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R. D. Ferguson, D. X. Hammer, M. Mujat, N. V. Iftimia; Adaptive Optics Line-scanning Retinal Imager. Invest. Ophthalmol. Vis. Sci. 2009;50(13):1054.
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© ARVO (1962-2015); The Authors (2016-present)
To demonstrate the feasibility of integrating adaptive optics (AO) into a line scanning ophthalmoscope (LSO), and to facilitate moving adaptive optics imaging more quickly into routine clinical use.
The first bench-top AO-LSO instrument was assembled with significant advantages in size, complexity, and cost relative to current research AOSLOs. The AO-LSO produced high resolution retinal images with only one moving part, significantly reduced instrument footprint, and a smaller number of optical components. The AO-LSO retains a moderate field of view (5.5 deg), which allows montages of the macula or other targets to be obtained more quickly and efficiently. Acquisition software was developed to control and synchronize all instrument hardware, including the deformable mirror (DM), Hartmann-Shack wavefront sensor (HS-WS), galvanometer, and linear detector. In addition, we developed analysis software for automated registration and averaging, cone counting, and generation of montages.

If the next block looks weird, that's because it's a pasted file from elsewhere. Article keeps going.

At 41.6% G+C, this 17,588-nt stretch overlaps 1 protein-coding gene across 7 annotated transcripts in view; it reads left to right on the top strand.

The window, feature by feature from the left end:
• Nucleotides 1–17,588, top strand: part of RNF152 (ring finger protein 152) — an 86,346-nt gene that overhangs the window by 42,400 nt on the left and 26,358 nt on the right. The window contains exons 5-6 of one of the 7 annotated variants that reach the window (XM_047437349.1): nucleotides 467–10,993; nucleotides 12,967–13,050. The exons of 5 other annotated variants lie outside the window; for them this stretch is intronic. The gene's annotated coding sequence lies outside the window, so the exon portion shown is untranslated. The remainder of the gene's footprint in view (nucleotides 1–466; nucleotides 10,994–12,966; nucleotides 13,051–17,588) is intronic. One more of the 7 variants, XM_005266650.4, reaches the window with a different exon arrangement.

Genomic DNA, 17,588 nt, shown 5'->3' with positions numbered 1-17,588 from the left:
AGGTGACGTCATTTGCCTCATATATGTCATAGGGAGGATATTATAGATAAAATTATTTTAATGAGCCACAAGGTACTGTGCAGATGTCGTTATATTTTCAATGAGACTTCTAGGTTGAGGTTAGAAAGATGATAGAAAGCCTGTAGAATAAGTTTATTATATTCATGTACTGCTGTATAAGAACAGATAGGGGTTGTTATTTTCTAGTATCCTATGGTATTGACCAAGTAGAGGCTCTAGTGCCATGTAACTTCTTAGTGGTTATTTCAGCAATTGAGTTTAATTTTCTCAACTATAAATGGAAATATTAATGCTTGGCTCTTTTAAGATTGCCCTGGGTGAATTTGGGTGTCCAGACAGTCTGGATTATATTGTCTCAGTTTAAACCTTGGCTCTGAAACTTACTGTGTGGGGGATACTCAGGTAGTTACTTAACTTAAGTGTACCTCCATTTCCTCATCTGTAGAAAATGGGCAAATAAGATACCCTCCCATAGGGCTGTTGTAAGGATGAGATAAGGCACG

In preliminary human subjects testing, we characterized imaging performance in healthy eyes of 10 volunteers. We have demonstrated significant improvement in lateral resolution and depth sectioning with adaptive optics: photoreceptors could be resolved and counted within ~0.5 mm of the fovea; photoreceptor counts matched closely to previously reported histology; the capillaries surrounding the foveal avascular zone could be resolved, as well as cells flowing within them; individual 15-20 µm diameter nerve fiber bundles could be resolved, especially near the optic nerve head, as well as structures in the lamina cribrosa. We were able to rapidly acquire and stitch retinal images to map the photoreceptor mosaic across the entire macula (~15 deg.).
The prototype AO-LSO is an effective new retinal imaging tool providing many of the benefits of AO imaging, and a number of unique features, in a much simplified configuration. By making high-resolution ocular imaging more accessible, the AO-LSO instrument will facilitate the translation of adaptive optics technology to a growing number of clinics and laboratories. These researchers will, in turn, use this tool to increase our understanding of vision, eye disease and new drugs and therapies.
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